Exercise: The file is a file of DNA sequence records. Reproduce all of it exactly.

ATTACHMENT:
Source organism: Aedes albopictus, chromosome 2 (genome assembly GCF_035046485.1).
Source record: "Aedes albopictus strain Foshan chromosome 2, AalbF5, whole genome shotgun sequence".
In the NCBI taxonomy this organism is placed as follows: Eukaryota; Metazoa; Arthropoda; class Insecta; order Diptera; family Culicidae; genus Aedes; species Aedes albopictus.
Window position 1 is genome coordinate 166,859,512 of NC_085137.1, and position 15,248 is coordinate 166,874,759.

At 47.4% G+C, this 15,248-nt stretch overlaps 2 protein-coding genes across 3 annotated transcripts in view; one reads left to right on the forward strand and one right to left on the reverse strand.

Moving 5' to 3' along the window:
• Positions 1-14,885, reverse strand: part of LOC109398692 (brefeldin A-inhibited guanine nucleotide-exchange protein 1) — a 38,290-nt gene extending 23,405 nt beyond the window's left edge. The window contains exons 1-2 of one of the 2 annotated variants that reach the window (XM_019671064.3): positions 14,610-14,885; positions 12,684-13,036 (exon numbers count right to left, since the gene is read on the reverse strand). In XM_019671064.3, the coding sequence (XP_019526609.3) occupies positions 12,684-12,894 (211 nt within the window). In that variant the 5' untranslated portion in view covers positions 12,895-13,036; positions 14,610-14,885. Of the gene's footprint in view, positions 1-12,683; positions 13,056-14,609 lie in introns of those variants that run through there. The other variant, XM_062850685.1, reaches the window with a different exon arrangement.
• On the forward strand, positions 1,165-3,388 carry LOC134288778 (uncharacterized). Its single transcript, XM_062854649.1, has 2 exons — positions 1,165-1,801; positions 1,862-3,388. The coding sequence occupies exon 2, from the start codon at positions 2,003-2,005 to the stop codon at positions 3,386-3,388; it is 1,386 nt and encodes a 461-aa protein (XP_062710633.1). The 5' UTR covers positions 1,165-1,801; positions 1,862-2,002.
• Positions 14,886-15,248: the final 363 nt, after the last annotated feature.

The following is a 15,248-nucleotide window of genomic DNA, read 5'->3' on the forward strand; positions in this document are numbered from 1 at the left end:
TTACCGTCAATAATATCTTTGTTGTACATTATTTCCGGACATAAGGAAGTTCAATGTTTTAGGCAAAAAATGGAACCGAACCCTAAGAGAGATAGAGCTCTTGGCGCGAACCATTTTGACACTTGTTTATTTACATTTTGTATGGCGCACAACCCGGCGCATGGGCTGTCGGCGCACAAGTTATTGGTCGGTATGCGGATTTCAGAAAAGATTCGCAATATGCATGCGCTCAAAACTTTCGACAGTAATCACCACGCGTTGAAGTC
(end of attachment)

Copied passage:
Source organism: Aedes albopictus, chromosome 2 (genome assembly GCF_035046485.1).
Source record: "Aedes albopictus strain Foshan chromosome 2, AalbF5, whole genome shotgun sequence".
In the NCBI taxonomy this organism is placed as follows: Eukaryota; Metazoa; Arthropoda; class Insecta; order Diptera; family Culicidae; genus Aedes; species Aedes albopictus.
Window position 1 is genome coordinate 166,859,512 of NC_085137.1, and position 15,248 is coordinate 166,874,759.

At 47.4% G+C, this 15,248-nt stretch overlaps 2 protein-coding genes across 3 annotated transcripts in view; one reads left to right on the forward strand and one right to left on the reverse strand.

Moving 5' to 3' along the window:
• Positions 1-14,885, reverse strand: part of LOC109398692 (brefeldin A-inhibited guanine nucleotide-exchange protein 1) — a 38,290-nt gene extending 23,405 nt beyond the window's left edge. The window contains exons 1-2 of one of the 2 annotated variants that reach the window (XM_019671064.3): positions 14,610-14,885; positions 12,684-13,036 (exon numbers count right to left, since the gene is read on the reverse strand). In XM_019671064.3, the coding sequence (XP_019526609.3) occupies positions 12,684-12,894 (211 nt within the window). In that variant the 5' untranslated portion in view covers positions 12,895-13,036; positions 14,610-14,885. Of the gene's footprint in view, positions 1-12,683; positions 13,056-14,609 lie in introns of those variants that run through there. The other variant, XM_062850685.1, reaches the window with a different exon arrangement.
• On the forward strand, positions 1,165-3,388 carry LOC134288778 (uncharacterized). Its single transcript, XM_062854649.1, has 2 exons — positions 1,165-1,801; positions 1,862-3,388. The coding sequence occupies exon 2, from the start codon at positions 2,003-2,005 to the stop codon at positions 3,386-3,388; it is 1,386 nt and encodes a 461-aa protein (XP_062710633.1). The 5' UTR covers positions 1,165-1,801; positions 1,862-2,002.
• Positions 14,886-15,248: the final 363 nt, after the last annotated feature.

The following is a 15,248-nucleotide window of genomic DNA, read 5'->3' on the forward strand; positions in this document are numbered from 1 at the left end:
TTACCGTCAATAATATCTTTGTTGTACATTATTTCCGGACATAAGGAAGTTCAATGTTTTAGGCAAAAAATGGAACCGAACCCTAAGAGAGATAGAGCTCTTGGCGCGAACCATTTTGACACTTGTTTATTTACATTTTGTATGGCGCACAACCCGGCGCATGGGCTGTCGGCGCACAAGTTATTGGTCGGTATGCGGATTTCAGAAAAGATTCGCAATATGCATGCGCTCAAAACTTTCGACAGTAATCACCACGCGTTGAAGTC